Thank you for being one of our most loyal readers. Please consider supporting community journalism by subscribing.
Currently, the world seems to be enthralled with an accidental missile warning and an inappropriate word uttered by the president. I’m not sure why headlines must actually use that word, but after my youngest questioned the word, I had to come up with a quick fib explaining that it was a foreign word and rhymed with “chipotle.” I probably saved him from a visit to the principal’s office with that one.
Meanwhile, my attention has been on another little-heard-of story.
As I type this, I am on a mountain some 3,000 feet high. This is nothing in comparison to what I will call real mountains, though. And no, I am not disparaging our Appalachians.
There are a little over a dozen 8,000-meter peaks on this planet. Most know of the tallest and most famous, Mount Everest. At first thought, for those who are not in the know, Everest seems like the pinnacle. Yes, there is an intentional play on words there. However, Everest, while deadly and unforgiving at times, is not the most dangerous.
This is where my attention has been focused. One of the most deadly mountains is currently being scaled. Big deal,you say? Well, it is when it is winter. And this particular peak is the only 8,000-meter mountain to never have been topped during the winter.
What intrigues me about this story is a group of 13 Polish climbers are attempting this first-time feat. Skip the Polish jokes for this one, if you don’t mind. This group of 13 happens to be some of the top climbers in the world. They have been collecting and accumulating the top gear available over the last couple of years to make this attempt. At the beginning of the year, they set up base camp. Now they are attempting the climb. They have no steadfast plan, as it has been deemed too dangerous to try to stick to a plan due to the mountain’s unpredictability, especially during the winter.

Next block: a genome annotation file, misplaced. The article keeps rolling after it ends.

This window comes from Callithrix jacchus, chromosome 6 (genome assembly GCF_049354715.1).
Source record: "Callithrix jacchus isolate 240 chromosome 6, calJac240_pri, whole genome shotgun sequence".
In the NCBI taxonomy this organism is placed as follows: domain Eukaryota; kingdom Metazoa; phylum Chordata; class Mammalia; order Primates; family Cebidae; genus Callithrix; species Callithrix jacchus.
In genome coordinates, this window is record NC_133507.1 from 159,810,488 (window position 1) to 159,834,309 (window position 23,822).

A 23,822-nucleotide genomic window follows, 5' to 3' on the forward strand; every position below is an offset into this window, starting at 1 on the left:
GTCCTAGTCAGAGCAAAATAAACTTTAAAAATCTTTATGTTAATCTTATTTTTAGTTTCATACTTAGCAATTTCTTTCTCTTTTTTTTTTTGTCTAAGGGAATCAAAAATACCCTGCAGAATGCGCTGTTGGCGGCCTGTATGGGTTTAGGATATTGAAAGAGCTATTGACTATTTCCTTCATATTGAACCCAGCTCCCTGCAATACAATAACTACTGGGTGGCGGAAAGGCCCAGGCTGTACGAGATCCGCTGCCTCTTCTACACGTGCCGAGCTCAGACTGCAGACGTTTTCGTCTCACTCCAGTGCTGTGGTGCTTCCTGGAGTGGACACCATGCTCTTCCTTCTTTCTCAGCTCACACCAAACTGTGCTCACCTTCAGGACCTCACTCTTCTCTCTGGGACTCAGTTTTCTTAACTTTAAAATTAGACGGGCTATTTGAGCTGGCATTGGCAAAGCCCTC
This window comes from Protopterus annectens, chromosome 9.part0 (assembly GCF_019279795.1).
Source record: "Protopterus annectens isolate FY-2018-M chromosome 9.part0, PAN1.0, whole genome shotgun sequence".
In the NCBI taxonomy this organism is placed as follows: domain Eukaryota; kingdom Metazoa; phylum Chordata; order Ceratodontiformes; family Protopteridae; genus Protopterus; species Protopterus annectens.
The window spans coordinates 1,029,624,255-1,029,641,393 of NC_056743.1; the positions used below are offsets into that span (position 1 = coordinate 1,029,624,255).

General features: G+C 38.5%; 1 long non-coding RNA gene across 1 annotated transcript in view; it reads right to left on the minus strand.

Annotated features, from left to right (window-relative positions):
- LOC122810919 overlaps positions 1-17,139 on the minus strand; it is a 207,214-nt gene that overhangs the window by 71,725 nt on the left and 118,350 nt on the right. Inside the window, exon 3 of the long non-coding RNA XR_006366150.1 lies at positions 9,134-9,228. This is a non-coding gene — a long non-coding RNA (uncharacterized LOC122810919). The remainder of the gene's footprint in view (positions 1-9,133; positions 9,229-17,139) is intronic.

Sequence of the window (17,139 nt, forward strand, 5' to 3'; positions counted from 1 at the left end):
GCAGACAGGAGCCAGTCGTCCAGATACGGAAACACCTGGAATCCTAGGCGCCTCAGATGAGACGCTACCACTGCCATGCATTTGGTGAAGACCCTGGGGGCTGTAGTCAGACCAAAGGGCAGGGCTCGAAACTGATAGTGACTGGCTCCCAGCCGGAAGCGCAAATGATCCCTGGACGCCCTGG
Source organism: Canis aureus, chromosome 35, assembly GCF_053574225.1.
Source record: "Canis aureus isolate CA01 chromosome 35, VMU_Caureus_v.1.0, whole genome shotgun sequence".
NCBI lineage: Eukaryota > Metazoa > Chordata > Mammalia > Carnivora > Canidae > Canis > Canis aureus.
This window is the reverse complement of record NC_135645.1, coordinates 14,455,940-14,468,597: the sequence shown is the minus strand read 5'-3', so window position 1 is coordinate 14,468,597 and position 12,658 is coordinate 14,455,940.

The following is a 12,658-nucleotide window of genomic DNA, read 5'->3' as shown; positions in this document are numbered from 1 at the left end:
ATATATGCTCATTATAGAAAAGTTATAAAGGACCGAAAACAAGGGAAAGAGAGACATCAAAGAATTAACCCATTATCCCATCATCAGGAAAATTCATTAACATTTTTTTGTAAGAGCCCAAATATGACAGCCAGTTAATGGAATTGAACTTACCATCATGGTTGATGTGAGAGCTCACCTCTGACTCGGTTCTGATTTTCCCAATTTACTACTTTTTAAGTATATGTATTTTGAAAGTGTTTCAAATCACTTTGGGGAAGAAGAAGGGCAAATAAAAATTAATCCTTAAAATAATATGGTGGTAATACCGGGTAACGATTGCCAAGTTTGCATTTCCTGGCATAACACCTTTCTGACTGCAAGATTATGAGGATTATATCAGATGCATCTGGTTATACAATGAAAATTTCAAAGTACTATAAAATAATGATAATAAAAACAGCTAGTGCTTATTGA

The mountain? The mountain is K2. I know, what kind of name is K2? Well, K2 is the second-tallest mountain, just behind Mount Everest. And the name K2, for whatever reason, fits perfectly for such a beast of a peak.
But despite all that, what has really grabbed me is there are 13 of the best climbers in the world making this attempt.
The odds are, one or more will not return.
I don’t mean that one or more will die. I mean one or more will likely die and their remains will forever be frozen on K2. It’s a morbid thought. However, K2 is a killer during good weather. K2 is much worse during winter. Imagine a jet stream streaking across the sides of the mountain with winds beyond hurricane force. Now add in the lack of oxygen at that altitude, and a wind chill on a good winter day of minus 80 degrees Farenheit. And you thought we were having a cold winter here.
Now, the group isn’t going in foolishly. Again, they have the best gear available. They have also been training in a hyperbolic chamber that depletes oxygen supply so they will have their bodies used to the atmosphere, and hopefully fight off altitude sickness.
For whatever reason, they are attempting the climb without supplemental oxygen. I’m not sure if this is due to something with the cold effecting the oxygen tanks, the wish to negate extra weight or if they want to make the attempt without supplemental oxygen as many of the greatest climbers do at times.
Yet, I still cannot get over the human condition part of this story. This group knows the odds are against all of them making it to the top, and the odds are greater that not everyone will live to see it if the group does make it to the top. There is no rescue effort. No helicopter can fly up and bring them down.
I’ve done some dangerous things in my life. I’ve hunted bear, mountain lion and even alligator with nothing but a bow and arrow. I’ve fished for big sharks from a kayak. I’ve even dove to try to photograph big sharks that were hooked on rod and reel. But at no time did I think my odds were only 99-percent safe.
This group of climbers may be looking at a 50-percent chance at best. And I want to cheer and pray they make it, while following what I can of the story every day.
Bill Howard is an avid bowhunter and outdoorsman. He teaches hunter education (IHEA) and bowhunter education (IBEP) in North Carolina. He is a member of North Carolina Bowhunters Association and Pope & Young, and is an official measurer for both.